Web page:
Nike unveils phone controlled self-lacing trainers

Nike has launched its self-lacing trainers, which can be moulded to the shape of a user’s foot and are controlled via a smartphone device, according to a BBC report.

The new Nike Adapt BB will go on sale next month for $350 (£271), and will not require a button to activate the laces.

Nike said that the trainers are specifically designed for sports like basketball, and will contain ‘power laces’ that automatically tighten or loosen the shoes.

Nike launched their new shoes at an event on live-streaming platform, Twitch.

Self-lacing trainers designed for basketball

“We picked basketball as the first sport for Nike Adapt intentionally because of the demands that athletes put on their shoes,” says Eric Avar, Nike VP Creative Director of Innovation.

“During a normal basketball game, the athlete’s foot changes and the ability to quickly change your fit by loosening your shoe to increase blood flow and then tighten again for performance is a key element that we believe will improve the athlete’s experience.”

According to the report, when users put on the shoes, a custom motor and a gear will sense the tension required for the foot and adjust itself accordingly.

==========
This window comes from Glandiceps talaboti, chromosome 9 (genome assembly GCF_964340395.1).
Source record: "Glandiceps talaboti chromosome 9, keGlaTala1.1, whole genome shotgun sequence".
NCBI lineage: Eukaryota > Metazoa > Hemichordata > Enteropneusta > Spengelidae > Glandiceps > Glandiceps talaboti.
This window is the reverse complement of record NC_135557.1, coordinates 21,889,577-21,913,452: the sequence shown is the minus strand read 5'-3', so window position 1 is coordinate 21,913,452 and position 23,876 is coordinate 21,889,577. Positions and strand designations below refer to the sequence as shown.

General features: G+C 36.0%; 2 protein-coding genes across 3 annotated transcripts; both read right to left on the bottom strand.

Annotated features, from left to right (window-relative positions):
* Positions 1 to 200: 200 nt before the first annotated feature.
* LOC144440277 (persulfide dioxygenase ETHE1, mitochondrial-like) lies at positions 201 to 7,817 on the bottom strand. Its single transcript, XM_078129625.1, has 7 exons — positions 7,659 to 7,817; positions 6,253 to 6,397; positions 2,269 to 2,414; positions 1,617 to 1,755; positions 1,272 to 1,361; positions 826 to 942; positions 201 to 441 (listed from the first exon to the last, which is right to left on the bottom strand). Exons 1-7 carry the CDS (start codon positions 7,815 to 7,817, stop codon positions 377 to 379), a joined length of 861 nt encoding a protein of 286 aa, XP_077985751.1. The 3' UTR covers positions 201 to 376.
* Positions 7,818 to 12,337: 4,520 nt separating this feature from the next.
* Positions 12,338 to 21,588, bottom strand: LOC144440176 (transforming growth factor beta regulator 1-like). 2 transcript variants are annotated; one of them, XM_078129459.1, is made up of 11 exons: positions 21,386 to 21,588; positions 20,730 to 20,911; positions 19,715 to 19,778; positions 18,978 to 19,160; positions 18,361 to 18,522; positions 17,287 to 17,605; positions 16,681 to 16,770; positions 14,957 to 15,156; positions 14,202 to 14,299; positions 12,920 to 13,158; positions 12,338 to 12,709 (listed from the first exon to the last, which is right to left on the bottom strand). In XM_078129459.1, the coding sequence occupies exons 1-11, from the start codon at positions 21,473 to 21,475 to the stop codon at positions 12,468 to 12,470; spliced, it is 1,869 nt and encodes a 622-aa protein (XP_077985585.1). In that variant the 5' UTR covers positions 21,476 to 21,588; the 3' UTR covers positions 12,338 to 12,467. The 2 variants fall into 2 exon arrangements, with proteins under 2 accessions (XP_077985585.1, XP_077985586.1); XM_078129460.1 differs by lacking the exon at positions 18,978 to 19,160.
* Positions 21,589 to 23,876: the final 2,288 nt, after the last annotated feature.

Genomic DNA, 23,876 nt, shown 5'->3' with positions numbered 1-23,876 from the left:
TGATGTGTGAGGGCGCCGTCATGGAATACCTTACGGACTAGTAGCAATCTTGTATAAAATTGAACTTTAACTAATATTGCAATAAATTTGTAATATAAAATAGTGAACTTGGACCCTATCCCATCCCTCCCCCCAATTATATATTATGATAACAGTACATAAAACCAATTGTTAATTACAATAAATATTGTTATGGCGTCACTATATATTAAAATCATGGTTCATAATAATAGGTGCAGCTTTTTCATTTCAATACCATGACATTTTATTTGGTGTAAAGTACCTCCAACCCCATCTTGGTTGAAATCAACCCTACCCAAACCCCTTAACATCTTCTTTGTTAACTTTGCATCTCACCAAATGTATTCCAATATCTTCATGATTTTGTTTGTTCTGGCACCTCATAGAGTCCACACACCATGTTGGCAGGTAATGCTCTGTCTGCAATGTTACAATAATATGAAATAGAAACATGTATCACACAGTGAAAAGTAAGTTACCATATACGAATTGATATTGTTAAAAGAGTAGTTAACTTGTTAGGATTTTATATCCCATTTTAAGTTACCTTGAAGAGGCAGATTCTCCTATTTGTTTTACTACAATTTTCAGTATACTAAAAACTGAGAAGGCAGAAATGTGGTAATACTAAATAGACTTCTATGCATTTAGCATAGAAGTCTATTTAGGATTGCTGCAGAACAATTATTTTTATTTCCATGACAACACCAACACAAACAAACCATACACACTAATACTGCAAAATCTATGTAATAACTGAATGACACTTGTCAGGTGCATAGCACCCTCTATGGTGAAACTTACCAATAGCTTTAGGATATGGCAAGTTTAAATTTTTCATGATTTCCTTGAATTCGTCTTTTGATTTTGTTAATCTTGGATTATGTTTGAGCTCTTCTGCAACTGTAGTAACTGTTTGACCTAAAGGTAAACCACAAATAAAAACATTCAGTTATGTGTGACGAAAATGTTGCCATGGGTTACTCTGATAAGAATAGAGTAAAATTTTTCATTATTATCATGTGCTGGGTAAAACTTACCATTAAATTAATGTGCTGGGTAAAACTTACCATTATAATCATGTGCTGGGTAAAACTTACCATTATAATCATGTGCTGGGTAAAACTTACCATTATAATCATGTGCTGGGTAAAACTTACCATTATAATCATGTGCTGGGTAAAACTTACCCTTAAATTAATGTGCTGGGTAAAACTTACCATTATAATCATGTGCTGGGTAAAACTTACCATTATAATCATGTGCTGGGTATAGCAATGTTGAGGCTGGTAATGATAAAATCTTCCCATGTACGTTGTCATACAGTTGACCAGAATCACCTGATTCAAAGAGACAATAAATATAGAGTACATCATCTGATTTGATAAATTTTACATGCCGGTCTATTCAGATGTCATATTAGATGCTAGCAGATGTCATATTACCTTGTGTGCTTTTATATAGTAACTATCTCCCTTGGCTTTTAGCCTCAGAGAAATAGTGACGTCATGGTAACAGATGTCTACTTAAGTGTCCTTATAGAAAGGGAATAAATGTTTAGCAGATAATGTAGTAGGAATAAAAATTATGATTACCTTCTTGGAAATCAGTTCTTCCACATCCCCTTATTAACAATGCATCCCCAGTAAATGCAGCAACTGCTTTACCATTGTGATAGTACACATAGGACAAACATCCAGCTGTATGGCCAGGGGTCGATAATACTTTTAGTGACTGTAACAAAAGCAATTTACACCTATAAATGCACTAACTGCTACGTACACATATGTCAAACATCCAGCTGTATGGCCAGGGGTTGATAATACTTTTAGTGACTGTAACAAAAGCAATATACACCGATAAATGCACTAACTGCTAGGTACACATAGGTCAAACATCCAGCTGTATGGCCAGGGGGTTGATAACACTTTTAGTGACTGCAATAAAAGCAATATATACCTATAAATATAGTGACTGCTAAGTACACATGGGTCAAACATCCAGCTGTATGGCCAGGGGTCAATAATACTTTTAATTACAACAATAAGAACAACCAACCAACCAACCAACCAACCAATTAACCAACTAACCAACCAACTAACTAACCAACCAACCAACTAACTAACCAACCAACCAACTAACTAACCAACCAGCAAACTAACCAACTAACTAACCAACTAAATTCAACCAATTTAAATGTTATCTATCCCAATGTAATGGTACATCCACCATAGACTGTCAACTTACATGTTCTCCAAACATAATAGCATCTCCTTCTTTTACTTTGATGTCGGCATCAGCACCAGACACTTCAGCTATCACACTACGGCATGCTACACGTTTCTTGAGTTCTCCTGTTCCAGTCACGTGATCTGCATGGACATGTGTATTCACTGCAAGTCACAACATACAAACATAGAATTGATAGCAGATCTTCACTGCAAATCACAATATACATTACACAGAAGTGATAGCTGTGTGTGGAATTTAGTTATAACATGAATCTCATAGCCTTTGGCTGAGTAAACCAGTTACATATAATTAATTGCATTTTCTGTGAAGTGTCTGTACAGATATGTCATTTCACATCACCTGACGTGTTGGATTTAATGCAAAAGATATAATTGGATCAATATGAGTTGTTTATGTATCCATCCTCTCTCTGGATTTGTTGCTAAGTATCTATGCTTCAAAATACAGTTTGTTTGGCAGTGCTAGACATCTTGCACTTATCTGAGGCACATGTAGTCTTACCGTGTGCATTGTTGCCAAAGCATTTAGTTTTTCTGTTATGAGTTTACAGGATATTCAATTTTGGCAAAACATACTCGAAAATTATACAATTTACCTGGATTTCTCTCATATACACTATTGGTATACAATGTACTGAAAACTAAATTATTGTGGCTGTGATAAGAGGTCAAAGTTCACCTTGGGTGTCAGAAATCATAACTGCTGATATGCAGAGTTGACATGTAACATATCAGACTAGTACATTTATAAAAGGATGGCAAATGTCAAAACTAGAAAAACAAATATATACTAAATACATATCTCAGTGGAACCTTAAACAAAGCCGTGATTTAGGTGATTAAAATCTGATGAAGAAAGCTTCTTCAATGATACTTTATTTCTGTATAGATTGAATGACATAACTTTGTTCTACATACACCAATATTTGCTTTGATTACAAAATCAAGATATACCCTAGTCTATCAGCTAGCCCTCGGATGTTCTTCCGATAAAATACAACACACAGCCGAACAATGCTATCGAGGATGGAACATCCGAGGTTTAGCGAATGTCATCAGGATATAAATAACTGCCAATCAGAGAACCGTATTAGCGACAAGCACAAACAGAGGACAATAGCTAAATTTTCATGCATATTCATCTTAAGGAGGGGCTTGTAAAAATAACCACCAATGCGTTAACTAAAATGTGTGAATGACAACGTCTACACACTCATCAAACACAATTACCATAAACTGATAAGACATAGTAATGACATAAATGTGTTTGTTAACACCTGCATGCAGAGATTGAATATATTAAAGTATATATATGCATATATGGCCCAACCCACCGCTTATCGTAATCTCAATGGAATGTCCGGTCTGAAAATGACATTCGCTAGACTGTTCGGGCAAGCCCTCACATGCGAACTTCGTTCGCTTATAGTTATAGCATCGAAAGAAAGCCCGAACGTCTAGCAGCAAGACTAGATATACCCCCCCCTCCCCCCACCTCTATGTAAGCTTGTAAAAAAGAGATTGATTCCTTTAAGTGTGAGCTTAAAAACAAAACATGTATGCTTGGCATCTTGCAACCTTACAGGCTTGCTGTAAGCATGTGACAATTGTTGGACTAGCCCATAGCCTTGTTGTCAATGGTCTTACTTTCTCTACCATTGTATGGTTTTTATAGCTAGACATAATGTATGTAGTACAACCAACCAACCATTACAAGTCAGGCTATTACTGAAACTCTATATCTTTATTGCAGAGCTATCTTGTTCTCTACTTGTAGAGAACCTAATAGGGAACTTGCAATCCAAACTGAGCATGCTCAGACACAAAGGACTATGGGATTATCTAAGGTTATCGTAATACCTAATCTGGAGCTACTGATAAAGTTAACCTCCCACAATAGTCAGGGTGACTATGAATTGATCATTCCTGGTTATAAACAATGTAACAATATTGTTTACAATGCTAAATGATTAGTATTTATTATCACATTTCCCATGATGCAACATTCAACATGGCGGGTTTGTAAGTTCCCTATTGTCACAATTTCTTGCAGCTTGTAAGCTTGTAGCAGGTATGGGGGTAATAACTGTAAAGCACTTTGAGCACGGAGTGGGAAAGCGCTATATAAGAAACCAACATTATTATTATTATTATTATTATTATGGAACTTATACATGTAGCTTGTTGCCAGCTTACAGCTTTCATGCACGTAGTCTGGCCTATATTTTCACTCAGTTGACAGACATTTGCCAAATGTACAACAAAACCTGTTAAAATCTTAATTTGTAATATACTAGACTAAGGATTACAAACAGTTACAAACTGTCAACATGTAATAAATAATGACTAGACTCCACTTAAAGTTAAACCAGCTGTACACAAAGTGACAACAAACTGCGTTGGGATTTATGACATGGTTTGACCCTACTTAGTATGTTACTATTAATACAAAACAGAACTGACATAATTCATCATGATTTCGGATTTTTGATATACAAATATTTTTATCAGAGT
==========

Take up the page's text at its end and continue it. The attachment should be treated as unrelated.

Users are also able to adjust the foot setting on the shoe for different moments in sports games, such as loosening the shoes during breaks and tightening them before they re-enter a game.

Those preferences can be stored via a smartphone app, which also records and stores data of the person wearing the shoes.

Nike confirmed at the end of 2018 that it was planning on releasing more self-lacing trainers in the future.

This is the second iteration of a smart-self-lacing shoe, first referred to in the film Back to Future Part II, after Nike released the HyperAdapt in 2016.

“Unnecessary complication and increase in cost”

Instead of inventing technology that is “complicated and expensive”, Guita Blake of Mindtree SVP, argues that tech innovators should instead focus on developing new technology that benefits society.

“The phone-controlled, self-lacing trainers are an example of unnecessary complication and increase in cost. Smart technology needs to be secure if the user is to benefit. Nobody wants to find out that their brand-new expensive trainers just got hacked.

“Technology is crucial to the improvement of our lives and focus should instead be directed towards products and services that actually make our lives better, not more complicated and expensive.”

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